Supplementary file 1
Supplementary file 2
During the study period, a CD4-guided approach was in place, implying that HAART was recommended when one’s CD4 count fell below 350/μL. A majority of the patients (74%) had been started on a PI-based regimen with 25% on NNRTI-based regimen, and 1% had been started on non-standard regimen subsequently changed to HAART within 1 year. Integrase inhibitors (INSTI) had not been used as a component of one’s first regimen, but three patients had changed to raltegravir-based regimen afterwards (table 1). The median treatment duration was 85.38 months (IQR: 63.39–117.32). As of the end of a 4-year observation period, the CD4 count of 318 patients (44%) had reached 500/μL or above, of which 105 (33%) gave a CD4:CD8 ratio of ≥0.8 concurrently, while 205 (64%) patients reached the CD4 target but not the ratio. On the other hand, 145 patients reached the optimal ratio, of which 32 (22%) patients could not reach the CD4 target (table 2). The temporal changes of CD4 count, CD8 count and CD4:CD8 ratio over time are shown in figure 1, while distribution of CD4 and CD4:CD8 ratio at the end of year 4 is shown in online supplementary table 1b. Whereas both CD4 count (figure 1A) and CD4:CD8 ratio (figure 1C) showed a steady rise from the first time point following HAART, the temporal pattern of CD8 counts was inconspicuous (figure 1B). Patients with optimal immune outcome had significantly higher median CD4 and CD4:CD8 ratio but lower CD8 count than those only with satisfactory CD4 recovery (conventional outcome) in all time points (GEE model results in online supplementary table 2 supplementary table 1). The CD4 count at year 4 was positively correlated with pre-HAART CD4 (r=0.38, p<0.001) (see online supplementary figure 1a). Categorised by one’s pre-HAART CD8 count, about half (n=428, 61%) had a lower count of ≤800/μL. The two groups had similar demographic, cumulative viral load levels and had received similar treatment regimens. The CD4 count at year 4 was positively correlated with pre-HAART CD8 count (r=0.18, p<0.001) (see online supplementary figure 1b) whereas the latter was also positively correlated with CD8 at year 4 (r=0.35, p<0.001) (see online supplementary figure 1c). After adjusting for pre-HAART CD4, patients with lower pre-HAART CD8 had a higher chance of achieving a higher CD4:CD8 ratio at year 4 (adjusted OR (aOR)=64.63, 95% CI 23.47 to 177.98) (table 3). Likewise, a low pre-HAART CD8 count of ≤800/μL was associated with the optimal immune outcome at year 4, with an increased odds (aOR=5.07, 95% CI 2.74 to 9.41) after adjusting for pre-HAART CD4. There was no significant correlation between year 4 CD8 and pre-HAART CD4 (see online supplementary figure 1e), but positive association between CD4 and CD8 at year 4 (r=0.33, p<0.001) could be demonstrated (see online supplementary figure 1f).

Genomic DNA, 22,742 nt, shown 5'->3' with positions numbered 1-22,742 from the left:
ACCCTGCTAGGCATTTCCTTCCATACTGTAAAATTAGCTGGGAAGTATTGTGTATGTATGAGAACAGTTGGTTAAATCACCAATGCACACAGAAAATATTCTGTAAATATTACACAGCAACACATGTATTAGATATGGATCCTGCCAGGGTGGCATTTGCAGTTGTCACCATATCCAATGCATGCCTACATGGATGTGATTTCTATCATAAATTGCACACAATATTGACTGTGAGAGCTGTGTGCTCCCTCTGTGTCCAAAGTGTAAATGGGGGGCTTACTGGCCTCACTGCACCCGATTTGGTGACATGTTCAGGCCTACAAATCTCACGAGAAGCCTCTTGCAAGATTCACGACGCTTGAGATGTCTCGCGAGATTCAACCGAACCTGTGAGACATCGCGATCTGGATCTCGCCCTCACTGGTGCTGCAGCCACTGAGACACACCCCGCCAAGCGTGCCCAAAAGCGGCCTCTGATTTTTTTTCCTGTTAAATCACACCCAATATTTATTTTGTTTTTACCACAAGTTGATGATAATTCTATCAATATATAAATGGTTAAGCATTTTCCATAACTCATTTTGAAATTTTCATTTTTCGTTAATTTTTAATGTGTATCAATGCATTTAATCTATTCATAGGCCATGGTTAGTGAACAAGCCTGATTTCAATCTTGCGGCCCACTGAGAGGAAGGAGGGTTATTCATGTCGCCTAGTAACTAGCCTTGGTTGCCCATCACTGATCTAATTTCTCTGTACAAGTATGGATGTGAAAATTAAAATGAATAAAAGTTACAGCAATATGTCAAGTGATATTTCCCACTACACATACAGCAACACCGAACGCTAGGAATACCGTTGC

Supplementary file 3